A series of Cu(II) complexes were examined and they adopted either a trigonal bipyramidal structure, as in the case of the dNbpy ligand, or a distorted square pyramidal coordination, in the case of triamines and tetramines.(10)


Experimental (dotted line) and calculated (solid line) (k)3χ(k) functions (a) (k range: 4.20 - 14.6 Å-1) and their Fourier transforms (b) for CuIBr/Me6TREN in toluene at room temperature.

Depending on the type of amine ligand, the complexes were either neutral (triamines) or ionic (bpy and tetramines). The counterions in the case of the ionic complexes were either a bromide anion (Me4Cyclam and HMTETA) or the linear [CuIBr2]- anion (dNbpy).

No direct correlation was found between the length of the CuII-Br bond and the deactivation rate constant in an ATRP, which suggests that other parameters such as the entropy for the structural reorganization between the CuI and CuII complexes might play an important role in determining the overall activity of the catalyst in ATRP.(1)

Effect of Substituents on the Ligands:

Since the first employed CuX(bpy)2 catalytic system was heterogeneous in non-polar media early work on incorporation of substituents into ligand for an ATRP focused on controlling the solubility of the catalyst complex. Incorporation of alkyl-substituents in the Bpy ligand provided soluble catalyst complexes and polymers with low dispersity and a means to determine the kinetics of the reaction.(11-12) 4,4'-Di-n-heptyl-2,2'-bipyridine (dHbpy), 4,4'-di(5-nonyl)-2,2'-bipyridine (dNbpy) and 4,4'-di-5-nonyl-2,2'-bipyridine (bpy9) were synthesized to provide homogeneous copper complexes in ATRP.(11,13)  However as noted above in addition to modifying the solubility of the catalyst complex the electron donating ability of the ligands greatly affect the redox potential of the transition metal complex and influence the reactivity of the metal center in halogen abstraction and transfer.(14)  Catalysts therefore provide synthetic freedom in ligand design to manipulate and tune catalytic properties, which had not been truly exploited in ATRP.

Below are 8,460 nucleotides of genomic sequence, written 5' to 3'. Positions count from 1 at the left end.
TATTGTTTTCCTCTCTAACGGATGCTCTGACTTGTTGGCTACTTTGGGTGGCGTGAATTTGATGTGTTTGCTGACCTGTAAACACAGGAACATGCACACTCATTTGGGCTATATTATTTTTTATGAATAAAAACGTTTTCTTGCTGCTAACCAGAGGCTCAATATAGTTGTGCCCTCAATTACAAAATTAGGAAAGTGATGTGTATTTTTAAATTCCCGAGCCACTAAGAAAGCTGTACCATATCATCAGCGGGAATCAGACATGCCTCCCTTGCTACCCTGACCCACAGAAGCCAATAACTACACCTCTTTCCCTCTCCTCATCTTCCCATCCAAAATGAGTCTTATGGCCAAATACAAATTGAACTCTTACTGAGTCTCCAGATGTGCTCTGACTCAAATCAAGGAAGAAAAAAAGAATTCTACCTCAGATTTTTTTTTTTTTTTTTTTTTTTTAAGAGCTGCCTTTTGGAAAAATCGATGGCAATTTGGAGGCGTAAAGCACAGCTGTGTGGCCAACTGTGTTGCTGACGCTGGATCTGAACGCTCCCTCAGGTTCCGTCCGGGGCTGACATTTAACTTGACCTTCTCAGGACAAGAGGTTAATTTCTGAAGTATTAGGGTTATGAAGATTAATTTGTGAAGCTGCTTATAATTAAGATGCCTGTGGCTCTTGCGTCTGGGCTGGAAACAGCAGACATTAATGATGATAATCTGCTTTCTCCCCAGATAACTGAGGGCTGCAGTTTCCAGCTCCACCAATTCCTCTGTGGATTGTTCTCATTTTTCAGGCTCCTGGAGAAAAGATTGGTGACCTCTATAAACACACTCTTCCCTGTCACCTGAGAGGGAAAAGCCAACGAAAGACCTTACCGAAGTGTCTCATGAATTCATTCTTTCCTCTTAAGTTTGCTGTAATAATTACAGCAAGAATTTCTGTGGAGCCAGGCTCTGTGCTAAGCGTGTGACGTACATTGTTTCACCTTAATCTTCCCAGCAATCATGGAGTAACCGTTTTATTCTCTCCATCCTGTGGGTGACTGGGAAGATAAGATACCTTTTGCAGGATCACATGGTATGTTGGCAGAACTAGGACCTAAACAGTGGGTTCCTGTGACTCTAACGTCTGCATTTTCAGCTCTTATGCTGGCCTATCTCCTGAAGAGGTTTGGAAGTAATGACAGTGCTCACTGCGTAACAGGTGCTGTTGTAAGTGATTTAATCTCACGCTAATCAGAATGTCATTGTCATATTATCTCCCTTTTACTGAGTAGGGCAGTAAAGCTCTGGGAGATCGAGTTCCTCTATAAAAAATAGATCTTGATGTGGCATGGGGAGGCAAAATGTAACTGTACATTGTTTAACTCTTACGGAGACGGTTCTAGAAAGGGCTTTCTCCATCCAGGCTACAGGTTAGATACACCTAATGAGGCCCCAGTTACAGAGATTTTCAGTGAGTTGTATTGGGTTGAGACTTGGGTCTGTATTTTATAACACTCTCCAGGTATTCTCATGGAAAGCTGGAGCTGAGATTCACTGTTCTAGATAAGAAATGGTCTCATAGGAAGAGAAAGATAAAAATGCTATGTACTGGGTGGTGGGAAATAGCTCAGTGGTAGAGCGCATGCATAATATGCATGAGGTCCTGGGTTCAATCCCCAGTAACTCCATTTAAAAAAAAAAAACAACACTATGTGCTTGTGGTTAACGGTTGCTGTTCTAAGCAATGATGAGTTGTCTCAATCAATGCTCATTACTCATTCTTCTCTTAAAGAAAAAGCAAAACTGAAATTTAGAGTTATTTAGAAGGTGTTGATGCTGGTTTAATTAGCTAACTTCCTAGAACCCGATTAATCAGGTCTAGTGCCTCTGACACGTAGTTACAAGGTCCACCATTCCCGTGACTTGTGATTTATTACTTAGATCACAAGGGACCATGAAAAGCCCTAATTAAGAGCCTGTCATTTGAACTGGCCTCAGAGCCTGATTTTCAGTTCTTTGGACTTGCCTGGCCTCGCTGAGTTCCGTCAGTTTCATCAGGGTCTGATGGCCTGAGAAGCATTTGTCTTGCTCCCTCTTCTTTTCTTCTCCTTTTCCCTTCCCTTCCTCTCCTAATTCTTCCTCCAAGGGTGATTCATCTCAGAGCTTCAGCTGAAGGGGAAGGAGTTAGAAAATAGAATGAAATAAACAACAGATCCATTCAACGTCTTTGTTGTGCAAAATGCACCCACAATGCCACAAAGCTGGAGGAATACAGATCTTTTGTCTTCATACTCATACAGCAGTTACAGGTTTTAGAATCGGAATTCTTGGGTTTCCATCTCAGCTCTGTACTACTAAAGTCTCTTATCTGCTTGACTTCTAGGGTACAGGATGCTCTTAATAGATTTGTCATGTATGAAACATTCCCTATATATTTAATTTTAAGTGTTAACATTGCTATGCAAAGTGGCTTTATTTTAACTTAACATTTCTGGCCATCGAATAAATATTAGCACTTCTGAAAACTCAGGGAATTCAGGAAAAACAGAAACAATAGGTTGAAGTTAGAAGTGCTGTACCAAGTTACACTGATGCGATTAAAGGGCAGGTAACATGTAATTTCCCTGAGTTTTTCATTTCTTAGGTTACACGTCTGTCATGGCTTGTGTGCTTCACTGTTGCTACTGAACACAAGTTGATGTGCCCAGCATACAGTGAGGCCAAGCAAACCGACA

Recent work has systematically examined the effect of incorporating electron donor groups (EDG) into potential ATRP ligands.(15)  This initial paper focused on examining the importance of electronic effects when employing various para substituents (R) in bpy ligands.  The substituents ranged from electron withdrawing groups (EWGs: Cl) to electron donating groups (EDGs: Me, MeO, (Me)2N), and represented the first systematic study seeking to correlate structure-activity of substituents bearing variable Hammett parameters (σρ) to E1/2  (KATRP) and polymerization rate, see following table.

Table 1: CV of 4,4'-Substituted Bipyridyl Ligands.




E1/2 (V)b

Δ Ep (mV)































aLiterature values,(16) bV vs. Saturated Calomel Electrode (SCE)

It was expected that electron withdrawing groups (EWG) would stabilize CuI while electron donating groups (EDG) would stabilize   and indeed when values for E1/2  are considered changing the substituents significantly changed the activity of the catalyst complexes; ∆ (-Cl to -NMe2) ≈ 600 mV, Figure A, which means an 1010 range in activity for Bpy based catalysts. The only Bpy ligand evaluated in the study that is currently not commercially available is the most active (Me)2N-Bpy.  Changing from -H to -NMe2 provides a difference in KATRP of a million, see Figure B, making the p-(Me)2N-Bpy similar in activity to one of the most active complexes in ATRP, namely Cu/Me6TREN.

The increased concentration of the CuII/L complex in the reaction medium means that lower concentrations of catalyst can be expected to provide good control over the instantaneous increase in molecular weight for each polymer chain with conversion providing a polymer with narrow Mw/Mn.  Therefore the highly active R-bpy ligands were investigated to determine their ability to maintain CLRP behavior with ppm concentrations of catalyst.  ATRP conducted with 500 ppm of CuII showed that increasing electron donating character of the substituents resulted in higher rates of polymerizations and polymers of similar Mn had lower Mw/Mn values when prepared using more active catalysts.